Following historic Latinx voter numbers, experts say Texas could be 'fully competitive' in 2020
Latinx voter turnout surged nearly 175 percent in the 2018 midterm election compared to 2014, top Democrats said, voting “for Democrats by a margin of nearly three to one.” Those Latinx voters fueled historic victories in battleground districts and the victories of Latinx candidates themselves, trusted polling firm Latino Decisions continued. “An NBC News exit poll found one in four Latino voters said they cast a midterm ballot for the first time this year.”
In Texas, Veronica Escobar and Sylvia Garcia made history as the first Latinas to, finally, represent the state in the U.S. Congress. While Latino Decisions noted that final numbers are still pending, the group said that “overall turnout surged in Texas from 2014 to 2018 in heavily Latino counties, especially those along the border,” including a nearly 170 percent increase in Beto O’Rourke’s home area of El Paso County.
While O’Rourke ultimately lost to Ted Cruz (booooo!), voters cut his win from a 12 point victory in 2012 to less than three points in 2018. “Julian Castro is right,” tweeted Latino Victory Fund. “We're going to flip Texas.” It’s not far-fetched, Indiana University’s Bernard Fraga told The Dallas Morning News. “I don’t think it’s guaranteed, but a continued, all-hands-on-deck effort to reach young, Latino voters could make Texas fully competitive.” As Latino Victory Fund head Cristobal Alex also noted shortly before the election, Democrats have to keep making critical investments.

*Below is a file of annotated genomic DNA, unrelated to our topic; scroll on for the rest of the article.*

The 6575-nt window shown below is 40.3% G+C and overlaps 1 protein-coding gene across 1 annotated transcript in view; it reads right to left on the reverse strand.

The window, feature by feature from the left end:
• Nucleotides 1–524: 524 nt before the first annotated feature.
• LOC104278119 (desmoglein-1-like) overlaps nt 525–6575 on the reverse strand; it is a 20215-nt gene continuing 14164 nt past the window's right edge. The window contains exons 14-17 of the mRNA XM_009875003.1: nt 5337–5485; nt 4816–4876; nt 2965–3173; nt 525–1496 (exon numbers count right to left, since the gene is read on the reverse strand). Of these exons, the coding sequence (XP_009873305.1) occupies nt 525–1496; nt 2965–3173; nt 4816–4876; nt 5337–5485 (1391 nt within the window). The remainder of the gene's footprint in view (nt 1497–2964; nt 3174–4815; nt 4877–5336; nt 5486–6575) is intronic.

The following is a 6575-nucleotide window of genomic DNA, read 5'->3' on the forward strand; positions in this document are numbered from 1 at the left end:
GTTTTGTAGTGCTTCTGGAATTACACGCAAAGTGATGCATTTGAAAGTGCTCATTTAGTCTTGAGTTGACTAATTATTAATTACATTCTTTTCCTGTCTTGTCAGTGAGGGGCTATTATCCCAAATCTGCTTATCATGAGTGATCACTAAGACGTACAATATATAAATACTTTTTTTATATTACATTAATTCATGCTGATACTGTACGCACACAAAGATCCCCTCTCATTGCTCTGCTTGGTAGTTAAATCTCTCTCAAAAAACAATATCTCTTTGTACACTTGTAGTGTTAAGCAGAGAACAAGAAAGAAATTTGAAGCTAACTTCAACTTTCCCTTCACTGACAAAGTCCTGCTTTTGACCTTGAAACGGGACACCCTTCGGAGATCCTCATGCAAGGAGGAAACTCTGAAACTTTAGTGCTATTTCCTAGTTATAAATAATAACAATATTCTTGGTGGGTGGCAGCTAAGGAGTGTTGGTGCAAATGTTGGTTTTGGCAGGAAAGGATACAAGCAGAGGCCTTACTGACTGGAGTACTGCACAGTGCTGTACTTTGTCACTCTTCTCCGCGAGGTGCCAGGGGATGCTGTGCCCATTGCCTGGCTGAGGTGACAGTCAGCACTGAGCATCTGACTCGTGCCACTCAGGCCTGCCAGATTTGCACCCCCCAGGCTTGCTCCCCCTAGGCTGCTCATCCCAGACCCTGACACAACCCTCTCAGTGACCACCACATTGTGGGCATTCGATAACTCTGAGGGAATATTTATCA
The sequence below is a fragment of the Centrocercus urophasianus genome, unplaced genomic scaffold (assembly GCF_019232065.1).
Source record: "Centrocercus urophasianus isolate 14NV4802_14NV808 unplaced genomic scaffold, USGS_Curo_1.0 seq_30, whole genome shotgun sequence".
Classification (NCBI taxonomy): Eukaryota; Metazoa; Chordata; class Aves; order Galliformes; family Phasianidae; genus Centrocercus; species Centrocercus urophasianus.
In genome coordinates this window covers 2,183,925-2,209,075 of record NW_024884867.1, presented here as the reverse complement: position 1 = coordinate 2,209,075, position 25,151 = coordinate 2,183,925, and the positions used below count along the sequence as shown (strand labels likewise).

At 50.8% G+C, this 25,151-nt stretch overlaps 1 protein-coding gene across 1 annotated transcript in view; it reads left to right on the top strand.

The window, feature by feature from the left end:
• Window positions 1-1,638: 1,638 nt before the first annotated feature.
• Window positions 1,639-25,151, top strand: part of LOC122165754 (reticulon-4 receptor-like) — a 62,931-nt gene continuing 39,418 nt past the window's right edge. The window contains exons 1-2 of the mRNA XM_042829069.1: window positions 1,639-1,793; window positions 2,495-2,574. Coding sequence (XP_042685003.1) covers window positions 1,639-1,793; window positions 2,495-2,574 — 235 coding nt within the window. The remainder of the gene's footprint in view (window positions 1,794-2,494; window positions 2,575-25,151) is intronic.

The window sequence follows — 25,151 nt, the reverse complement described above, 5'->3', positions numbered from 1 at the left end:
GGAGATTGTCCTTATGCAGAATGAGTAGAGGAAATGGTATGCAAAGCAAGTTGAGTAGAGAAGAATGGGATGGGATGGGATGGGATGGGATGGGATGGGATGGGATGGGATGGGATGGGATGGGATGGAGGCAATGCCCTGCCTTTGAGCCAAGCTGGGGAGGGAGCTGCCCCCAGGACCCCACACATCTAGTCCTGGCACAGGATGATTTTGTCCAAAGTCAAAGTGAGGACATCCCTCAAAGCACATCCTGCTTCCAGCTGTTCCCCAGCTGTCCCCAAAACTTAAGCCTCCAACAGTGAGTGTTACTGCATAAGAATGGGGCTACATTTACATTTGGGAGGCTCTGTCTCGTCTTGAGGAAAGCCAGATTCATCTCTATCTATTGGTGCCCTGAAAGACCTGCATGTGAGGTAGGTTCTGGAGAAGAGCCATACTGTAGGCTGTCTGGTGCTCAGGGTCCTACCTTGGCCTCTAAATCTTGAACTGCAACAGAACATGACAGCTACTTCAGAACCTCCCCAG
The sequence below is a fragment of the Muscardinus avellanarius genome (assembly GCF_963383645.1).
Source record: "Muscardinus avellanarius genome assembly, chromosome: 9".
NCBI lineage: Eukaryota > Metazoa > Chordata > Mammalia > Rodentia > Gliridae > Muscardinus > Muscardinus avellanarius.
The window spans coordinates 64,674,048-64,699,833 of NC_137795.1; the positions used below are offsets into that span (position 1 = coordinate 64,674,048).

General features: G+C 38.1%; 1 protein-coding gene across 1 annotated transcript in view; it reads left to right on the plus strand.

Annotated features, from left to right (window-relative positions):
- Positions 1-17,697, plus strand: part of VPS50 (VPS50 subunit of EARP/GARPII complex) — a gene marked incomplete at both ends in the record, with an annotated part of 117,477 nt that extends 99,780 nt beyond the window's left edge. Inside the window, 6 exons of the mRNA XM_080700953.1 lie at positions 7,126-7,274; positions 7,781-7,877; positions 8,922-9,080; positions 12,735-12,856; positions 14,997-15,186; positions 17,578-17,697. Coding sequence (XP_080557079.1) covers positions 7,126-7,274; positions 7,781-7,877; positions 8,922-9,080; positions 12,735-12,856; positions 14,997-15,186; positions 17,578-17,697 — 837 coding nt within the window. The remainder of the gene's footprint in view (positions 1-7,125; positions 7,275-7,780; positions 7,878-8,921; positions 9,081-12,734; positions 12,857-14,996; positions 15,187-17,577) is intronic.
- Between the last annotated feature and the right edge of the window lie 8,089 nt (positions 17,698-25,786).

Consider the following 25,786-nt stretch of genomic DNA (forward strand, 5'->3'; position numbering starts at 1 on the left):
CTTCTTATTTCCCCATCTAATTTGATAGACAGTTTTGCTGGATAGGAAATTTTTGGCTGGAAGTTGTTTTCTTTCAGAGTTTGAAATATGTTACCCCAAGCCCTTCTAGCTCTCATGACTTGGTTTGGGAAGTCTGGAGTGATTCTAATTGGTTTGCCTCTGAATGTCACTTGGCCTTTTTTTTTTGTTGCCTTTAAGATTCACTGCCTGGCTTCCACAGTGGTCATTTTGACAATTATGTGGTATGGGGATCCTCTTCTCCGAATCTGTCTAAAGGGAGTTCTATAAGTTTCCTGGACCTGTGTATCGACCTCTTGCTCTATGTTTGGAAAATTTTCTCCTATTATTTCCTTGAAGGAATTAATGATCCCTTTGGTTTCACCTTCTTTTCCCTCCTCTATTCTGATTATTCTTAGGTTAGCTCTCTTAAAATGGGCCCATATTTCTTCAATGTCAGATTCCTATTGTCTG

“A recent Latino Decisions poll found more than 84% of Latinos say they are certain to or probably will vote in the 2018 midterm elections,” he wrote. “Unfortunately, the same poll also found that fewer than half of Latinos surveyed reported being contacted by a candidate.” But when Latinx voters are engaged by candidates and the party, the results can be earth-shattering, as groups and activists working hard on the ground to reach Latinx voters, in particular young voters, showed this time around.
“In Dallas County, where about 40 percent of the population is Hispanic, 300,000 more people voted in this election than in 2014. The heavier turnout helped lift several Latinos to political victories.” Hidalgo County saw a 105 percent increase. Cameron County saw a 115 percent surge. Those who couldn’t vote, like Deferred Action for Childhood Arrivals (DACA) recipients, canvassed tirelessly during weekends. "A lot of you have the opportunity to go out and make change happen,” Hector Angeles said, “so it is up to you, and everyone who is listening, to go out and be the voice for people who don't have one.”
When 2 million Latinx Texans will turn 18 over the next decade, Texas can be flipped. “There has to be real investments in non-presidential years,” said Cristina Tzintzun of Jolt Initiative, which led a historic survey of young Latinx voters in the state. “Democrats can’t just depend on [Latinos] being disgusted by rhetoric or a single candidate. There needs to be a solid investment in outreach efforts—especially for young people.”